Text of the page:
At approximately 3:55 p.m. EST on Thursday, February 18, 2021, NASA mission control erupted in jubilation upon receiving confirmation that their latest interplanetary rover made it to the martian surface unscathed.
Perseverance itself actually landed some 11 minutes before NASA was able to confirm its touchdown. But the vast distance between Earth and Mars meant it took the rover’s OK signal nearly a dozen agonizing minutes to race between the planets. However, those 11 minutes are just blink of the eye compared to the roughly seven-month spaceflight Perseverance endured while traveling to the Red Planet.
The landing went about as well as possible, too.
According to Thomas Zurbuchen, Associate Administrator of NASA’s Science Mission Directorate, in a post-landing press conference: “What you should know is that every time we do a launch or do a landing, we get two plans. One plan is the one we want to do. And then there’s that second plan, which is right here — that’s the contingency plan.”
Zurbuchen then stood up, lifted a thin stack of lightly leafed-through papers into the air, and triumphantly tore them apart while calling out, “Here’s for the contingency plan!”
Perseverance guides itself to safety
NASA’s latest rover was actually the third spacecraft to arrive at Mars this month. On February 9, the United Arab Emirates’ Hope probe entered orbit around the Red Planet — marking the start of the country’s first interplanetary mission. Then a day later on February 10, China’s Tianwen-1 spacecraft entered orbit around Mars, though the onboard rover isn’t expected to attempt a landing until around May.
Though Perseverance was the last of the trio to arrive, it wasted no time tearing through the Red Planet’s thin atmosphere at a blistering 12,000 miles per hour (19,300 kilometers per hour), protected by a robust heat shield. But because Mars’ atmosphere is just about 1 percent as thick as Earth’s, drag didn’t entirely slow down the craft.
That’s why Perseverance next deployed a massive supersonic parachute while still traveling at some two times the speed of sound. This further decelerated the craft’s descent, allowing the vehicle to utilize its cutting-edge Terrain Relative Navigation system, which compared real-time images to a pre-stored hazard map to help the rover get its bearings.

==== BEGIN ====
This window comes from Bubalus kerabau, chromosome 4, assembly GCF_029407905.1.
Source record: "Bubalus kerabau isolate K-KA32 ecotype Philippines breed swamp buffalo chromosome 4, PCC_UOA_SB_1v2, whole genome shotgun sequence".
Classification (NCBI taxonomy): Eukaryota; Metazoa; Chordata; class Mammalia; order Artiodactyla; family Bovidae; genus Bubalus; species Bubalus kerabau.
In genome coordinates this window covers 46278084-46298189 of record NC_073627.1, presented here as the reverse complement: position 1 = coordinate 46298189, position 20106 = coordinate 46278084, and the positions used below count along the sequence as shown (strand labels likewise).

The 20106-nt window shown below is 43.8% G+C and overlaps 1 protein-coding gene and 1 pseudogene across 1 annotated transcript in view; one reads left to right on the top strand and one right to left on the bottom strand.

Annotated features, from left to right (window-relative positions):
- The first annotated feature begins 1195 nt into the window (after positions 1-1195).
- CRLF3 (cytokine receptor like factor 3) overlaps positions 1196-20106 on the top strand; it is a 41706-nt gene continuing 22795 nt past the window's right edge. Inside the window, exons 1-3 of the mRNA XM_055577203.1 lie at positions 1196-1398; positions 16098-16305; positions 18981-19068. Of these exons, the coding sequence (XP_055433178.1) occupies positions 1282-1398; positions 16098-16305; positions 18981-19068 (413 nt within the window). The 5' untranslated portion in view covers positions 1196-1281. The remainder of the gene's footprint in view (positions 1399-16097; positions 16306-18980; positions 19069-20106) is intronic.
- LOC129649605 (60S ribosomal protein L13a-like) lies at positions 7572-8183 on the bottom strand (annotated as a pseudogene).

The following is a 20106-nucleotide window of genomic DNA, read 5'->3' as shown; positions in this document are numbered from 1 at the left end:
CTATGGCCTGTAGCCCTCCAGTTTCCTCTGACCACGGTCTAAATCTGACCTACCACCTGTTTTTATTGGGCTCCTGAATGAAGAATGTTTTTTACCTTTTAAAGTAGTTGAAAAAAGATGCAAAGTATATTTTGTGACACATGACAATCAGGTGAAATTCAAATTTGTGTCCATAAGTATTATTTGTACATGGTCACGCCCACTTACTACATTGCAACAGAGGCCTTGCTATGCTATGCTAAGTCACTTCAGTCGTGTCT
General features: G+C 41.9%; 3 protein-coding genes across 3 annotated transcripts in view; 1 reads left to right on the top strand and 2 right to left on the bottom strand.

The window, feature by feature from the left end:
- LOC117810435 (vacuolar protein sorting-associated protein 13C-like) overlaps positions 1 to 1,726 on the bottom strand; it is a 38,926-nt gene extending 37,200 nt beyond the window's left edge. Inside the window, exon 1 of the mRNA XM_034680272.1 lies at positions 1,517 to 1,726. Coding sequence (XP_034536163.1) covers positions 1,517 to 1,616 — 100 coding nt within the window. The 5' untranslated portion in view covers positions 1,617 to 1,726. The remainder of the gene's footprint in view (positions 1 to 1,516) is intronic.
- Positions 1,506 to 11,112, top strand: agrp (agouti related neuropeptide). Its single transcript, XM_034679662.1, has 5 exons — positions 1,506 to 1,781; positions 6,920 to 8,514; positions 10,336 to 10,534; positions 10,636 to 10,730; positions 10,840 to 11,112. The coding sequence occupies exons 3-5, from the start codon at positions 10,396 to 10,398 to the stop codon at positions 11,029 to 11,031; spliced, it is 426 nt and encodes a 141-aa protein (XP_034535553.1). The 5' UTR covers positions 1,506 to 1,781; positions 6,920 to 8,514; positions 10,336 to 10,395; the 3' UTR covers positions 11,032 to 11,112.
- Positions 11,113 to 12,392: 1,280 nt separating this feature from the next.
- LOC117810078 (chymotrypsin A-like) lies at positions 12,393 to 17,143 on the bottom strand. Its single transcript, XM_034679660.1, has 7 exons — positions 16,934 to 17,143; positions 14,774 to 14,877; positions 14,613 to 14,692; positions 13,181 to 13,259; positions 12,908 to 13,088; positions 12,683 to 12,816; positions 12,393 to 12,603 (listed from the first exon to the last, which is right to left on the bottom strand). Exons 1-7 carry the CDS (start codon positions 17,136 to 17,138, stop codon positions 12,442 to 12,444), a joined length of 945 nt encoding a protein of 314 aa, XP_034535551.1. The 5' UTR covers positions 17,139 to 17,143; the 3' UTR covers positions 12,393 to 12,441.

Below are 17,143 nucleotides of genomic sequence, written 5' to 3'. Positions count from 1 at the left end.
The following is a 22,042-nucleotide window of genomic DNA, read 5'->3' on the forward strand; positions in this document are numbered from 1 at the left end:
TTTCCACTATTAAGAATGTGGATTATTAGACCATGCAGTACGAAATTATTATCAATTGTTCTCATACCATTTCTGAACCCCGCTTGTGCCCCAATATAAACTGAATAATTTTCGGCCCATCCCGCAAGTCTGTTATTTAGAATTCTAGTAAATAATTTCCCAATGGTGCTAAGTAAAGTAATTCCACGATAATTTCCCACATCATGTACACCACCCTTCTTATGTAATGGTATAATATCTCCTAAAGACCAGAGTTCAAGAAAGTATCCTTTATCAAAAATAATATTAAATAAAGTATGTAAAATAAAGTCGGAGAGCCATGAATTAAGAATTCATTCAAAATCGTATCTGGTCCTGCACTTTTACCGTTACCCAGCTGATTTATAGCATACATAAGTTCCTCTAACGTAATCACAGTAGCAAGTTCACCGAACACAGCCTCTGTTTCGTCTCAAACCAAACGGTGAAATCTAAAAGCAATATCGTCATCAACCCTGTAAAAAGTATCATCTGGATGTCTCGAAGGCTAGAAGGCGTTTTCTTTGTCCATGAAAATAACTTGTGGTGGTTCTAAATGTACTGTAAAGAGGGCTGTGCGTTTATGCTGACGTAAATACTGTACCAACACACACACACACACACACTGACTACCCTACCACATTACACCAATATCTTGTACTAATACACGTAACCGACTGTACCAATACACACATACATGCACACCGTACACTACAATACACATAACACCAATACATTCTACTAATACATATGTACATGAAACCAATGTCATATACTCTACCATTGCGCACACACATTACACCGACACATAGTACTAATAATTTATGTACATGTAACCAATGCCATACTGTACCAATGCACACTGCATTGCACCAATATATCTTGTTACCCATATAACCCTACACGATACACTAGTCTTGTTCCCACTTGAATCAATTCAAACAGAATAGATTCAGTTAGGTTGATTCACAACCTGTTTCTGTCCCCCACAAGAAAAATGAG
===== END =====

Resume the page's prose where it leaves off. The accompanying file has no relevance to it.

After jettisoning its parachute roughly 1 mile (1.6 km) above the surface, the craft was still traveling at some 160 mph (250 km/h). That’s when the rocket-powered descent vehicle took over, firing its multiple thrusters to slow Perseverance’s descent speed to just a few miles per hour.
Finally, the hovering craft carried out its famed Skycrane maneuver — first utilized during the Curiosity rover’s landing — which gently lowered Perseverance via tethers to the floor of Jezero Crater, a fascinating ancient lakebed that may have once served as an abode to martian life.
Launch? Check. Landing? Check. Let’s do this.
With its safe touchdown marked off the rover’s to-do list, Perseverance will next undergo a number of tests to ensure everything is working properly before kicking of its mission in earnest.
Within the next few months, Perseverance is expected to drop off its tag-along experimental helicopter, Ingenuity, before rolling away to a safe distance while the rotor-craft carries out a series of tests.
From there, Perseverance will continue with its primary mission: investigating areas of interest throughout Jezero Crater in an attempt to both characterize the site’s past geology, as well as search for signs of ancient martian life.
To do this, Perseverance comes equipped with a number of high-tech instruments. There’s PIXL and SHERLOC, which are mounted to the end of the rover’s arm and will create detailed spatial maps of both the elemental and molecular compositions of notable rock outcroppings.
And if Perseverance finds a particularly intriguing target, the rover will then use its coring drill to collect and store a sample from the site, which it will later deposit at designated cache depots until a future sample-return mission can bring the samples back to Earth.
Lori Glaze, Director of NASA’s Planetary Science Division, put it best during the press conference: “Now that we’re on the ground, now the fun really starts.”
To learn more about Perseverance’s high-tech instruments and ambitious goals — including its helicopter, its oxygen-production experiment MOXIE, its methods for seeking signs of ancient life, and its plan for caching samples for a future return mission — check out our feature story: NASA’s Perseverance rover: How it works and what it will do.
[Correction: A previous version of this article incorrectly stated Perseverance’s Terrain Relative Navigation system compared real-time images to a pre-stored global map to help the rover get its bearings. This pre-stored hazard map is not global, and instead only covers Jezero Crater and its immediate surroundings.]